In Australia, it is traditional for some Christian groups to eat pancakes on Shrove Tuesday. This tradition is said to be based in the Fat Tuesday or Mardi Gras custom of using up all of your fats and indulgent foods before the beginning of Lent.
Although strict adherence to religious practices might be becoming less popular, many people still hold onto cultural practices of religions, especially those surrounding special days in the calendar.
Regardless of your religious convictions or opinions, doesn't everyone love a holiday or seasonal food?
Tonight, to mark Shrove Tuesday in our household we enjoyed some delicious homemade pancakes. It was nice to think of these as an indulgent special treat, as we sometimes forget how lucky we are in our wonderful abundant life here in Australia. Only two generations ago ice cream itself was a rare and expensive treat, not something just kept in the household freezer (what freezer?) to grab a scoop any old time. And of course, many people around the world could never dream of eating such a beautiful and superfluous meal. But I think that is a discussion for another time.
Onto the recipe.
Vanilla and Cinnamon Pancakes with Maple Syrup, Burnt Butter and Vanilla Icecream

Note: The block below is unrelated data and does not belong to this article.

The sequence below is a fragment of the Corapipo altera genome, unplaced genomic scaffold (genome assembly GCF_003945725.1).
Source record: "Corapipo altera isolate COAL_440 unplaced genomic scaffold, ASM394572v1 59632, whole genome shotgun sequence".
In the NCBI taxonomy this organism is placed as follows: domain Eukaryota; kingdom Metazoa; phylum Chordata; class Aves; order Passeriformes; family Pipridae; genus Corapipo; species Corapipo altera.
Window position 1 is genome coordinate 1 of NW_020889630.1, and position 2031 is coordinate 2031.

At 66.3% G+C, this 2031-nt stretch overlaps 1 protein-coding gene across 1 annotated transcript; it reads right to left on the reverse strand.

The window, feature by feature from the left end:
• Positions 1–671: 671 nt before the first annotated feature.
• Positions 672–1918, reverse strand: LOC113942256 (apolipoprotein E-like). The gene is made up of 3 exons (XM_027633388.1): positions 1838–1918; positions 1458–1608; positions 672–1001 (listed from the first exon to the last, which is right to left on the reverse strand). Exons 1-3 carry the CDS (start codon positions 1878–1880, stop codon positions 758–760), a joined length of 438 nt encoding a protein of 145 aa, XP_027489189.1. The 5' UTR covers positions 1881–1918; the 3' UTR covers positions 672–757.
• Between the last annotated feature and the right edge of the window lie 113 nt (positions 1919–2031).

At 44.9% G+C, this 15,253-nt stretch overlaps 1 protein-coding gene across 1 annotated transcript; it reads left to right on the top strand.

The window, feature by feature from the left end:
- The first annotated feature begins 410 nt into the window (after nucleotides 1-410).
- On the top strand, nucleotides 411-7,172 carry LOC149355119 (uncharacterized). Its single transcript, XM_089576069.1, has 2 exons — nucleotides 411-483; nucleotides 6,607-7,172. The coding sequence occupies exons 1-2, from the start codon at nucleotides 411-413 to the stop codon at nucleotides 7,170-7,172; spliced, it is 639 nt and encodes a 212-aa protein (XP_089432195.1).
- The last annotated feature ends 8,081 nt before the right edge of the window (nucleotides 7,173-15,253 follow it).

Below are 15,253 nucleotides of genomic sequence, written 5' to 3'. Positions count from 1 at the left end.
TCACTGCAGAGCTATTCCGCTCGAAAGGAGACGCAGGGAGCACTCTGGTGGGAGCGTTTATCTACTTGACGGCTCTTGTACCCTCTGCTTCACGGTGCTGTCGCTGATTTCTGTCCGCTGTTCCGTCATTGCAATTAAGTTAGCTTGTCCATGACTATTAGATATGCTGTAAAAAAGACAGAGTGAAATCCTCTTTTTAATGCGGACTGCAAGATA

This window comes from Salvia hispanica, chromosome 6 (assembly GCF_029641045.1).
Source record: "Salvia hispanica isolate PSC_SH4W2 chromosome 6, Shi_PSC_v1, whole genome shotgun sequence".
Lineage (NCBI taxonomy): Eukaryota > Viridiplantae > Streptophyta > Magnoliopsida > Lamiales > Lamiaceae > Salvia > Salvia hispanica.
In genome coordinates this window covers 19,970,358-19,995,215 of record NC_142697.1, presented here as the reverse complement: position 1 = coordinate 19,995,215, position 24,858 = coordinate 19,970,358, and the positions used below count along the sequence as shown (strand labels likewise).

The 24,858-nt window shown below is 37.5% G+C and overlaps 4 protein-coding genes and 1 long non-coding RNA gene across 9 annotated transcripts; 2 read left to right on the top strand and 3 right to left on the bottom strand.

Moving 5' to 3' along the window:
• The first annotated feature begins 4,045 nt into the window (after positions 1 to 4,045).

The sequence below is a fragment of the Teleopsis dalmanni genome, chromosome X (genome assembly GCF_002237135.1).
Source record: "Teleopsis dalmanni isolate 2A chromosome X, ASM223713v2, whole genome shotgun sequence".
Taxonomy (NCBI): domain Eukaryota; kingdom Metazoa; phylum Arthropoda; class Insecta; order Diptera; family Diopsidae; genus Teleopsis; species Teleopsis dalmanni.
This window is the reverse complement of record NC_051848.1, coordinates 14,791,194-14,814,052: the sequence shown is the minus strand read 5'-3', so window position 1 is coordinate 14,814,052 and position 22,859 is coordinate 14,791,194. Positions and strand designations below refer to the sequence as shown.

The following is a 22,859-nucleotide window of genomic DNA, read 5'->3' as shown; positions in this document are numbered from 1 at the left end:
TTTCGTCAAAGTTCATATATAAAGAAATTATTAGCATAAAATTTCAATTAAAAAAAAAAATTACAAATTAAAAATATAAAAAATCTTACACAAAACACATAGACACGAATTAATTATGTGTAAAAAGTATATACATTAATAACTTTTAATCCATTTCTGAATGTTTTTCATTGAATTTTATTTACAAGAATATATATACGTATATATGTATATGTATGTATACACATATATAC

Makes 2 generous serves
1/4 light sour cream
15g butter, melted
2 eggs, separated
1/2 Tbs vanilla bean paste
1/2 cup plain flour
1/2 tsp baking powder
1 tsp cinnamon
1/8 cup Natvia for Baking
Extra butter, margarine or olive oil spray for greasing
20g butter, made into beurre noisette or burnt butter
2 Tbs pure maple syrup
Connoisseur Vanilla Bean Ice Cream
1. Prepare your beurre noisette for your topping in a very small pan (like a single egg pan). Beurre noisette or Burnt butter is butter that is cooked over a medium heat until it is just brown, giving a wonderful rich and nutty flavour. Place aside.
2. Combine milk, sour cream, melted butter, 2 egg yolks and vanilla bean paste in a bowl. Whisk to combine.
3. Sift flour, baking powder and cinnamon together into mixture, add Natvia for baking. Whisk to combine.
4. In a small glass bowl, whisk egg whites until they form a thick foam. Fold into the mixture until even. Transfer to a jug.
5. Heat a small non-stick pan on a medium heat. Add a small amount of butter or alternative.
6. Pour batter into the pan and then gently tilt the pan to spread evenly. Cook until bubbles and wholes start to form on the top. Flip and then cook for 20 - 30 secs until just brown on the other side. Remove onto a small plate covered in foil.
7. Continue with remaining batter. Makes 6 small pancakes 12 -15 cm in diameter.
8. Plate 3 pancakes into each bowl. Top with a scoop or quenelle* of ice cream, drizzle with maple syrup and burnt butter.
*I served Mr Canbella his pancakes with 2 delicate quenelles of ice cream. My serve, as seen int he photographs was a rather more robust sculpted scoop. Quenelles are a great technique, but I find they melt really fast, ruining the effect.
If you want to use quenelles for your presentation I would recommending preparing them, placing on greaseproof paper in the freezer while you cook the pancakes and then placing them on top and running to the table. Although your guests might be freaked out at the sight of you running at them with dessert.... On second thoughts who wants guests who freak out at dessert?